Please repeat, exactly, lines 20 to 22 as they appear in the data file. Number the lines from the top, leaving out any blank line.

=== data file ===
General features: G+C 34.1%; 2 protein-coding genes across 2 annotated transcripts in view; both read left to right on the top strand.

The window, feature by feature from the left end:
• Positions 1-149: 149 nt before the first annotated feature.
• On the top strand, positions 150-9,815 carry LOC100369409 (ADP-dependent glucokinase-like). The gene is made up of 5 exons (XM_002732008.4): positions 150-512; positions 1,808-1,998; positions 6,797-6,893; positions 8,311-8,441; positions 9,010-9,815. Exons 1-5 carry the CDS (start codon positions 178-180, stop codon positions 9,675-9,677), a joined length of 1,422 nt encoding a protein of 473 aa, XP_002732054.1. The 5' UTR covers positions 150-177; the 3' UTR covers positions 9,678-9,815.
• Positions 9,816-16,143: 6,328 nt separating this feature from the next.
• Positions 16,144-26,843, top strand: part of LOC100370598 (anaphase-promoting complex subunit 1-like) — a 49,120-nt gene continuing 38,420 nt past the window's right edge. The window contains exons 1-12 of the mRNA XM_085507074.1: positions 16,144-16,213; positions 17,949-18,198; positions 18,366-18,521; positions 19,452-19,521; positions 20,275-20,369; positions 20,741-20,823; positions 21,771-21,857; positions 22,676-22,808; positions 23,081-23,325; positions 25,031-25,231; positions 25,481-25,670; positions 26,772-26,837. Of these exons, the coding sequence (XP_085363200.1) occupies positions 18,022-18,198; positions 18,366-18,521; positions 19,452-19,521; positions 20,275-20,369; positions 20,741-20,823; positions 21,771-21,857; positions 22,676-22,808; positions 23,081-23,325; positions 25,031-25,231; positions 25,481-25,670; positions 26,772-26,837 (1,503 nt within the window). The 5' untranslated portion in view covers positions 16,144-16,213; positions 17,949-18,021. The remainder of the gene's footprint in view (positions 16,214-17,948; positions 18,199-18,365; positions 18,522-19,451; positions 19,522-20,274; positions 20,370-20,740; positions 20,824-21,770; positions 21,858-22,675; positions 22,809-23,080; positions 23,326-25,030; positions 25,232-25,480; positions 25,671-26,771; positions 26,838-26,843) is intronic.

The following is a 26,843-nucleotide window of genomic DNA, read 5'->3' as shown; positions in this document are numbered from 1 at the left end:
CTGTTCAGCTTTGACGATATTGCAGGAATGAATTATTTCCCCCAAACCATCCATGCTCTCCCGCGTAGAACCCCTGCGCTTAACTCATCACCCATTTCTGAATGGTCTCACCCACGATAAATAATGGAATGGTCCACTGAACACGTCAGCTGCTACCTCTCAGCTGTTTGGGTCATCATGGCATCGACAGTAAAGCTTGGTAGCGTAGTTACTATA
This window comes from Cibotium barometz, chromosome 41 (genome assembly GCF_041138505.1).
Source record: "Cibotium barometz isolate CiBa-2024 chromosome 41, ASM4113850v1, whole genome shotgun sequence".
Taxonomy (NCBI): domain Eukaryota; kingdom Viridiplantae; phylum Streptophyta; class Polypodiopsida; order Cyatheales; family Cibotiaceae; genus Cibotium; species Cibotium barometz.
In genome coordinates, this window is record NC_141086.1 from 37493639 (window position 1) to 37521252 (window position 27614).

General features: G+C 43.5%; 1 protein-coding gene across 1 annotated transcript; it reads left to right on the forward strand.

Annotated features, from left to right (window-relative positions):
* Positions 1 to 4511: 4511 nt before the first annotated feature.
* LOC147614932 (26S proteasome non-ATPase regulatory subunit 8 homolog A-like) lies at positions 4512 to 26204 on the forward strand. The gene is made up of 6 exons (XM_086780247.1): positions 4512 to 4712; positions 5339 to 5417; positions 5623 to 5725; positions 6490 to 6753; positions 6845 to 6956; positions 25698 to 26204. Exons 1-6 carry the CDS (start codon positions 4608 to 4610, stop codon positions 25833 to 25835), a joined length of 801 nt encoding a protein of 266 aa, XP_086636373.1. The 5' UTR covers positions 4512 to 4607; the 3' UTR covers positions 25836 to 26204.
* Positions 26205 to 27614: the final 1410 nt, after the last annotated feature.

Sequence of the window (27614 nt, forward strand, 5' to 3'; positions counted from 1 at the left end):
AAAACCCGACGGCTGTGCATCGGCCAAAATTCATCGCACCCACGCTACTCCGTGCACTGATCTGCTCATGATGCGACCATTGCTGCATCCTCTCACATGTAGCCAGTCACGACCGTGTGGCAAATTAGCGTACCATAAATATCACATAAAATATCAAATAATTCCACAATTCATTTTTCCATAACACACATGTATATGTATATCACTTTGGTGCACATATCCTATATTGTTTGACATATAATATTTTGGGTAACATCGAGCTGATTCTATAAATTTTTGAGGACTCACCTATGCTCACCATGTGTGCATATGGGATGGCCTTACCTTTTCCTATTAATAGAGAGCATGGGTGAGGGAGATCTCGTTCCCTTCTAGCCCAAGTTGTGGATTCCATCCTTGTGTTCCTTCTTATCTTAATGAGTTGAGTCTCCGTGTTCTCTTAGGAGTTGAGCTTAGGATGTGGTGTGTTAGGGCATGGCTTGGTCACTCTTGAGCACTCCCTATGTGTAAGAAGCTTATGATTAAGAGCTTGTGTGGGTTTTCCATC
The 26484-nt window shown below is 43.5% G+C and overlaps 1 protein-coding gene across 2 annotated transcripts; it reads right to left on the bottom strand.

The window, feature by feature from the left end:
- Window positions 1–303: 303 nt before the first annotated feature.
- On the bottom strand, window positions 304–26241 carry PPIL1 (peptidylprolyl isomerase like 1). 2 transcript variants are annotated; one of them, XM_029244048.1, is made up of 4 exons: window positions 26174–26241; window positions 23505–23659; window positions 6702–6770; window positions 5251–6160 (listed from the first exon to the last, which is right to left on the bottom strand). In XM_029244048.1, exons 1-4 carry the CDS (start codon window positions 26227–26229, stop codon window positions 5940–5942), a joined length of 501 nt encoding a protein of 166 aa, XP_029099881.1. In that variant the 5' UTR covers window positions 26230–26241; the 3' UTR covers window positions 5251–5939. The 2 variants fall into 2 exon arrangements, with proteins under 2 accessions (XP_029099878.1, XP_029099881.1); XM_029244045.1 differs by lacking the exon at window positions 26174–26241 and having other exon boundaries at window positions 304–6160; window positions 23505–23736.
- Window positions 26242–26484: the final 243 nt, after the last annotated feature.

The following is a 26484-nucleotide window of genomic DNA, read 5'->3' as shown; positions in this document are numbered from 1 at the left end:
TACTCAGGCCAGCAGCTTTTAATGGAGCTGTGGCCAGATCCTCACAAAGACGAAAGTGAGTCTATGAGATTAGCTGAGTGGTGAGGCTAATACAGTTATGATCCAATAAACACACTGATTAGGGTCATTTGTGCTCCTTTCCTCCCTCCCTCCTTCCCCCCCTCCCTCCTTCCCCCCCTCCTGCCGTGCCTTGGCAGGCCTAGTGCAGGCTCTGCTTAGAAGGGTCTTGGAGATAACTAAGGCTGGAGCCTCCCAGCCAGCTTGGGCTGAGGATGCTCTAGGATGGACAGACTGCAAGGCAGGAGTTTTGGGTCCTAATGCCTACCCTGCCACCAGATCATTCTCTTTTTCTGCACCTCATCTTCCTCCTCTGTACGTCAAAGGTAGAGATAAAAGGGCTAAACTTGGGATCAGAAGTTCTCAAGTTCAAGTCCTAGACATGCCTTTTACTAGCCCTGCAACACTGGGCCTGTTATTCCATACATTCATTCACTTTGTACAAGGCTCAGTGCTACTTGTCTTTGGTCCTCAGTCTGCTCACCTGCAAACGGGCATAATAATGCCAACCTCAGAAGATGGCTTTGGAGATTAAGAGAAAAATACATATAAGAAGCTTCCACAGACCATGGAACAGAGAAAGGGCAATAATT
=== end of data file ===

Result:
The 26484-nt window shown below is 43.5% G+C and overlaps 1 protein-coding gene across 2 annotated transcripts; it reads right to left on the bottom strand.

The window, feature by feature from the left end:
- Window positions 1–303: 303 nt before the first annotated feature.